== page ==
Reassure children that they are safe or the plans you have for their safety. This may need to be repeated many times during and after a wildfire. You should spend extra time with your children and stay connected. It doesn’t matter whether it’s playing games, reading together, or just cuddling. Be sure to tell children they are loved.
Maintain routines. Even in the mist of chaos and change, children feel more safe and secure with structure and routine. As much as possible, stick to everyday routines (including mealtimes, bedtime, etc.).
Maintain expectations. Stick with family rules, such as rules about good behavior and respect for others.
Limit media exposure. It is important for you to protect your child from overexposure to sights and images of the wildfires, including those in newspapers, on the Internet, or on television.
Calm worries about friends’ safety. As phone service may be disrupted, communication will be difficult. Reassure your children that their friends’ parents are taking care of them just as they are being cared for by you.
Talk about community response and recovery. Reassure children about the work being done in their community to contain the wildfires (such as first responders protecting people, homes, pets, and wildlife), to restore electricity and water, to remove debris, and to help families find housing.
Encourage children to help. Children recover and cope better when they feel they are helping. Find opportunities in which they can contribute in the aftermath of the wildfire. Give small tasks related to clean-up or family activities. After children spend time in clean-up activities, provide activities that are not related to the wildfires. This may include playing a game, reading a book, playing cards, etc.
Be patient. Children may need a little extra patience and attention during these times. They may need added reminders or extra help with chores or homework once school is in session as they may be more distracted.
Give support at bedtime. Children may become anxious when they separate from their parents, in particular at bedtime. First try to spend more time with your child at bed time with such activities as reading a book. It’s okay to make a temporary arrangement for young children to sleep with you, but with the understanding that they will go back to normal sleeping arrangements at a set future date.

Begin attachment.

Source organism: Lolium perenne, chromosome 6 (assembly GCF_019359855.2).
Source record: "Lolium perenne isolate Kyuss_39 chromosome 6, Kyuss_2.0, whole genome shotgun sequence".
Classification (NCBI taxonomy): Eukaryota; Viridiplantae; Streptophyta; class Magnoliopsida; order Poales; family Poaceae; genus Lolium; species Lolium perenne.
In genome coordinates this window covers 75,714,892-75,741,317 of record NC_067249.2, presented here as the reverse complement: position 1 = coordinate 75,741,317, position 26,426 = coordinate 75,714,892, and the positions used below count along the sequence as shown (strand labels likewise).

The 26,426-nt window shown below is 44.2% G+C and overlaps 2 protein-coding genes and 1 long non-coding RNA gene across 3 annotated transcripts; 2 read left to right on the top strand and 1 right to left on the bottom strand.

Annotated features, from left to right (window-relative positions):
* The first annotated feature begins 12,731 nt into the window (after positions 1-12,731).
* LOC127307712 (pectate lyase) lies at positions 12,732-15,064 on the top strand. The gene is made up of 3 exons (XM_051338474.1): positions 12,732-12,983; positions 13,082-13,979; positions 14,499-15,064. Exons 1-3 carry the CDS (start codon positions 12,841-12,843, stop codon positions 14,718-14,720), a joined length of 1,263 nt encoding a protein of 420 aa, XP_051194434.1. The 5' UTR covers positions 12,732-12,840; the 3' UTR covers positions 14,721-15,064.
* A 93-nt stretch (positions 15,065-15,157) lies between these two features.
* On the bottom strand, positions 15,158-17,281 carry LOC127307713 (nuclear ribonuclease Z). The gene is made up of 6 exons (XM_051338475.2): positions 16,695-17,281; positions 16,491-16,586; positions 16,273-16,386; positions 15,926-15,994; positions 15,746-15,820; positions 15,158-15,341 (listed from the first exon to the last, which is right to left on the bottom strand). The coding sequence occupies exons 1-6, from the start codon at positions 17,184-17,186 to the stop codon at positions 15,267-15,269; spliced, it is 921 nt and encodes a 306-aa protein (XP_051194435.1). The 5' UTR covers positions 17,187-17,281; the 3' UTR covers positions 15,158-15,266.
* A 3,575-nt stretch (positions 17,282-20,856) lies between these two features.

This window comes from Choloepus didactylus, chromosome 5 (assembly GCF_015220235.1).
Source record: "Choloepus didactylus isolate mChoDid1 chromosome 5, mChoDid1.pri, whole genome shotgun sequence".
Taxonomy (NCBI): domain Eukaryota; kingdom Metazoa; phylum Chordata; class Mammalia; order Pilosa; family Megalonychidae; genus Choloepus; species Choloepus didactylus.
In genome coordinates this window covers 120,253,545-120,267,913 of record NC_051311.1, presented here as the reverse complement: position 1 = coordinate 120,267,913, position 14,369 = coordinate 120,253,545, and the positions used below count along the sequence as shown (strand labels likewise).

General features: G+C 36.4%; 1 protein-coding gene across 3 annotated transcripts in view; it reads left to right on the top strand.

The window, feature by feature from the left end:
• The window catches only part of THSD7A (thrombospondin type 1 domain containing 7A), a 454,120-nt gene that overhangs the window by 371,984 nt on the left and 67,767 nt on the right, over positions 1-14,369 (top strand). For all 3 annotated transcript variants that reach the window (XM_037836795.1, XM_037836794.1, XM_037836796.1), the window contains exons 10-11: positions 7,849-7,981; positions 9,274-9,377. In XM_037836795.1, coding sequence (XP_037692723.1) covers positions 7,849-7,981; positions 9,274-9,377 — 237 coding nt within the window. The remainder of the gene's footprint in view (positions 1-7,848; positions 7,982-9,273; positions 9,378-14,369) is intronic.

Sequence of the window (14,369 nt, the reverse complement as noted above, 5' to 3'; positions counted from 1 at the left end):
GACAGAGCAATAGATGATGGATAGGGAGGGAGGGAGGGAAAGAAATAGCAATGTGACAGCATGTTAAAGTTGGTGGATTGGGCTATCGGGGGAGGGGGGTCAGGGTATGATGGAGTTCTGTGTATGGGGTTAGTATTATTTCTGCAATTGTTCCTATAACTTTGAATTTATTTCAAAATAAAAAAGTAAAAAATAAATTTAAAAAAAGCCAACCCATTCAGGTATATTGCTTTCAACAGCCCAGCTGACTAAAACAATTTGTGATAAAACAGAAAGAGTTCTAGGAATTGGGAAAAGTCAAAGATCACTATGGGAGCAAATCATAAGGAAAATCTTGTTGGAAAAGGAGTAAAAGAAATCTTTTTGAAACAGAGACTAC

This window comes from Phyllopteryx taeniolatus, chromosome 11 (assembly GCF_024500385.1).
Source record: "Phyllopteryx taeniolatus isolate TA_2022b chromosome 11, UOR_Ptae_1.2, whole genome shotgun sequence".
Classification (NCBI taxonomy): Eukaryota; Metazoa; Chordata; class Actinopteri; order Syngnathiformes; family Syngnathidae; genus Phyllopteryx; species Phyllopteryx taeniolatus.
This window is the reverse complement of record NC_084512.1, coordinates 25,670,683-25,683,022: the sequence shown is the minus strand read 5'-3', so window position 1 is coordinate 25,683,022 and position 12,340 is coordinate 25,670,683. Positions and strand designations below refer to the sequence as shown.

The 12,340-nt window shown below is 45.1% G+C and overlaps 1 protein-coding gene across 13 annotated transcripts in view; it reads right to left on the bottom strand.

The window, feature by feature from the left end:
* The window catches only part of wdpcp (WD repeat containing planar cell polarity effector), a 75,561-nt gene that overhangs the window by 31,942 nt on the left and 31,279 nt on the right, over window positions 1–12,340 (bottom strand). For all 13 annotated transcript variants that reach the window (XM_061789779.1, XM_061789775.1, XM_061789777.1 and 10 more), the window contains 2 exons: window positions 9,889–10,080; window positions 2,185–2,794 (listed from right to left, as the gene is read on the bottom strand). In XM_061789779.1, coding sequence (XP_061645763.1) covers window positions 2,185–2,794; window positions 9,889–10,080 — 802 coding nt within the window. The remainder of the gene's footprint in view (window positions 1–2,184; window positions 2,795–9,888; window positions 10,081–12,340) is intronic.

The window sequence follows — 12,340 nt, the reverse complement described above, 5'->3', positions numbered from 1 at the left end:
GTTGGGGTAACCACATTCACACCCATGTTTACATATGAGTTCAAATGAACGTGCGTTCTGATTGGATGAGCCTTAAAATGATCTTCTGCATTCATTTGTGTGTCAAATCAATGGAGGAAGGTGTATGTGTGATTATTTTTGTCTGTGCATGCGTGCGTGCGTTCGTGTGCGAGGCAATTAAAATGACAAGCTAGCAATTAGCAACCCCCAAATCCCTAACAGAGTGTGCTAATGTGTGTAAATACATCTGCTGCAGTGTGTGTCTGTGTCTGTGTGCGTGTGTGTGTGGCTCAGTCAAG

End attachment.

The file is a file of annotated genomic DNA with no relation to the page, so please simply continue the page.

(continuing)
Monitor adult conversations. Be aware of what is being said during adult conversations about the wildfires and its aftermath. Children may misinterpret what they hear and can be frightened unnecessarily about something they do not understand.
Seek professional help. If children have difficulties for more than six weeks after the wildfires, parents should consult a mental health professional for an evaluation.
Keep things hopeful. Even in the most difficult situations, it is important to identify some positive aspect and to stay hopeful for the future. A positive and optimistic outlook helps children see the good things in the world around them. This outlook can be one way to help them get through even the most challenging times.
Further information about children, families, and wildfires can be found at the website of the National Child Traumatic Stress Network, www.NCTSNet.org.
Colorado Springs Together is an independent 501(c)(3) Non-Profit:
Colorado Springs Together is a community-driven volunteer effort, and is an independent 501(c)(3) non-profit organization. The team members are distinguished citizens, business professionals and dedicated public servants in the community, facilitating and coordinating a quick and effective rebuilding process for the neighborhoods devastated on June 26, 2012, by the Waldo Canyon Fire.